Switch. How to change things when change is hard. By Chip & Dan Heath.


Change is hard.  It is difficult.  Humans crave routine, structure and much of our daily actions are informed by habits that have been ingrained from months, if not years of repetition.  They are difficult to alter.

Yet, changing the way we operate is not impossible.  It does require effort but when necessary, and under certain conditions, we can rise to the challenge and alter our working procedures.  Switch is an excellent book about the power of change and how best to bring it about within an organisation.

The book focuses on the example of an elephant and its rider.  The rider, sitting atop of the elephant, has a say in the direction they want the elephant to travel in.  The elephant requires motivation to follow the rider’s direction.  If the elephant wants to, it could overrule the rider’s instruction and go wherever it wanted to.  The book looks at ways to motivate the elephant to travel in the rider’s intended direction.

Directing the rider

The rider sets the direction of an organisation.  They set the vision, the plan of action and point an organisation to the destination they believe is right for the company.  They communicate their ideas clearly, with passion and with a clear vision to help motivate colleagues to join them in advancing the company’s cause. 

Motivating the elephant

The elephant is the powerhouse of an organisation.  In this analogy, these are the people you require to change their ways.  Colleagues need motivating to follow you down the course you are hoping for.  Without motivation or direction, the elephant will continue to go down the path it was originally heading down.  By setting a clear, concise direction for your organisation which is clearly explained to colleagues, you can play a part in motivating the elephant. 

You can also “shrink the change” by creating smaller goals ‘en route’ to achieving the larger goals in the end.  People enjoy working towards a larger goal knowing they have already achieved some of the smaller goals on the way.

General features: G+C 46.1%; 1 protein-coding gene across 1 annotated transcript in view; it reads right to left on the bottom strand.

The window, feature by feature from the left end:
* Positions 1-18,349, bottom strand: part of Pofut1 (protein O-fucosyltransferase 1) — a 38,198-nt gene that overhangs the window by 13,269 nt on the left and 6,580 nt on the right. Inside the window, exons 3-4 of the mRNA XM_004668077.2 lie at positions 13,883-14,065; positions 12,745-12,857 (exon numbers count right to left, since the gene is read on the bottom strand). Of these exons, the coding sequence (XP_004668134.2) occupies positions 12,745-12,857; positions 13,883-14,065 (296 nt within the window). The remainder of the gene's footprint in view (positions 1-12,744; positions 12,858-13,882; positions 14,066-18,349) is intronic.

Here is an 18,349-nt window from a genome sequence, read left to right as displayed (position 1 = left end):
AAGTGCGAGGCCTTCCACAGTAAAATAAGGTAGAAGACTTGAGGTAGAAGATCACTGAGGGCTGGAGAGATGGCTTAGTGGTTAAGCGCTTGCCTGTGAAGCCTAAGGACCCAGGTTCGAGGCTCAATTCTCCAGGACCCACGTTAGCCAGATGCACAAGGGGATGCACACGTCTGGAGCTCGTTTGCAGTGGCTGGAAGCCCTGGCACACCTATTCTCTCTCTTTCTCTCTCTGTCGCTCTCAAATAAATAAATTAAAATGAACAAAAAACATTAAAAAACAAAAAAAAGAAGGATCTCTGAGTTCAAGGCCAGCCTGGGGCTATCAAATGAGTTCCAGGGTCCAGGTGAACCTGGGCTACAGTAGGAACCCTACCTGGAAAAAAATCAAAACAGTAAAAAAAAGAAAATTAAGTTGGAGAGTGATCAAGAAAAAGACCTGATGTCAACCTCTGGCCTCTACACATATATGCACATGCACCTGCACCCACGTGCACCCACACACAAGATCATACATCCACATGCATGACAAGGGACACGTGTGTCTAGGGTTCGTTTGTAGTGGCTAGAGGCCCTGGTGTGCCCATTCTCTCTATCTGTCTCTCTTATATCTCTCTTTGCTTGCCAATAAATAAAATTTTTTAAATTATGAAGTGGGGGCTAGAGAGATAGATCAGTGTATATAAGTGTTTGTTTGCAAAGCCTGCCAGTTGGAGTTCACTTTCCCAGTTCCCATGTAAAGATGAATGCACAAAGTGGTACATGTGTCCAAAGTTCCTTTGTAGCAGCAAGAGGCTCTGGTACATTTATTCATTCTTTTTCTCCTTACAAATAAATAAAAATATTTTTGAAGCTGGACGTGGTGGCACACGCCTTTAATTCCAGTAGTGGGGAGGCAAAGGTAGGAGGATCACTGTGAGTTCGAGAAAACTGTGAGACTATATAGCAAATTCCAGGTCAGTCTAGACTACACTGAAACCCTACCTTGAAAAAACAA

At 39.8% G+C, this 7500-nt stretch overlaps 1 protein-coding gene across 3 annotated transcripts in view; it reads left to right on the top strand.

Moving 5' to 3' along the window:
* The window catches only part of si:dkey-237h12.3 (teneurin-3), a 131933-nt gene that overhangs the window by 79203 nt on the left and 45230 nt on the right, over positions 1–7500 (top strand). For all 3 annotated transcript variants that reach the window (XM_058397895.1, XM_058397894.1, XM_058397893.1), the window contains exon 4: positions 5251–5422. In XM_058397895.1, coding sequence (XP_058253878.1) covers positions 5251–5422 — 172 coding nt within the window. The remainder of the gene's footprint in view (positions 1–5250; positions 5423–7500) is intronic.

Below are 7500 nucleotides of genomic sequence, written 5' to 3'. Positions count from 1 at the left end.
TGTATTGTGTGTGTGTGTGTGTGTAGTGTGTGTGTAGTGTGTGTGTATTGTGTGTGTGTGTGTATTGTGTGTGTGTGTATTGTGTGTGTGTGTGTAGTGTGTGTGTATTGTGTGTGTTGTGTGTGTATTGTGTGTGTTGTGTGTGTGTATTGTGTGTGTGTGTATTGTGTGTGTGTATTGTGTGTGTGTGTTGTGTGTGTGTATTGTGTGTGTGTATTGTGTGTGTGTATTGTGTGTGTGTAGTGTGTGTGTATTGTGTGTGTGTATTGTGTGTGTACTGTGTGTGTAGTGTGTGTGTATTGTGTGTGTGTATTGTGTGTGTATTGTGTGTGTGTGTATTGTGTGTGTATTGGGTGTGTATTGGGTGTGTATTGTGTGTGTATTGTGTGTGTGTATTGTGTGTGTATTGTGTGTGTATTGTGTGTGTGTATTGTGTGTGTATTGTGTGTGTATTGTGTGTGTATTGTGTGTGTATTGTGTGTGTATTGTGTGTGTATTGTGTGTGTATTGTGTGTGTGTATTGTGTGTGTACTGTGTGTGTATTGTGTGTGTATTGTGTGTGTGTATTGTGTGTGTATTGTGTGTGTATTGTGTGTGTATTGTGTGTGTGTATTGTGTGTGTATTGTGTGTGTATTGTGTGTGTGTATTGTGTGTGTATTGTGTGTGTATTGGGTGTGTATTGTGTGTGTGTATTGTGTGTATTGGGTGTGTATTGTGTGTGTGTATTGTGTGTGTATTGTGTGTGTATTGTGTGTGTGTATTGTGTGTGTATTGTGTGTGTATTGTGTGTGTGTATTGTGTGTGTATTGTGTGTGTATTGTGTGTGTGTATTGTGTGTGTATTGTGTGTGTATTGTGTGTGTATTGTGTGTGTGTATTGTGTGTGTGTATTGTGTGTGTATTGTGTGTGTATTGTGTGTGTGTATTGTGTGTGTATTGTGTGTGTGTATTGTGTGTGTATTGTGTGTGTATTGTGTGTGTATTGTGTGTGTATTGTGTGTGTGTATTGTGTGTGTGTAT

Shaping the path

The elephant can be motivated further by shaping the path you want the elephant to head down.  By smoothing the road you want to be followed, you make the decisions easier for people to make the decision you intended. 

Can you create new habits, or encourage the correct behaviours to make changing habits easier for people to achieve?  “Small tweaks can lead to dramatic changes.”

Rally the herd

Much of society is based upon social norms.  We are highly attuned to our environment and susceptible to copy others’ behaviours.  Within an organisation, you want to be able to cultivate the power of the herd and celebrate where the change is taking place, to create a new normal for individuals in their new environment and operating procedures. 

Practical implications:

  • Set a clear direction.  Make sure your employees and organisation are clear what the expectations are and exactly what you would like people to do.  Often, where change doesn’t happen exactly as you wished, it is a result of a lack of explicit clarity from the leader leading the change. 
  • “Point to the destination.”  Always focus on the goal and the mission in a positive light.  Motivate staff by communicating the end goal, the destination that we are all heading for.  The best organisations will ensure this is framed positively, as to further motivate individuals to follow them on the correct course. 
  • “Shrink the change.” Celebrate the successes you have already achieved in your organisation to foster increased motivation.  People like to know they have already achieved part of the longer journey rather than starting from scratch. 
  • “Rally the herd.”  Celebrate individuals, groups or occasions where you have seen the new change enacted positively within your organisation.  Ensure the new normal is celebrated where it is being done correctly and you will be surprised at how others will copy.  Build new group norms.
  • Keep going.  “Change isn’t an event, but a process.”  Change is difficult.  It is hard.  It involves changing habits which have been engrained for significant amounts of times.  Where the change becomes difficult, keep persevering. Be reflective in case there are easier ways to “shape the path” but continue to set clear directions, motivate the elephant and you will come through.


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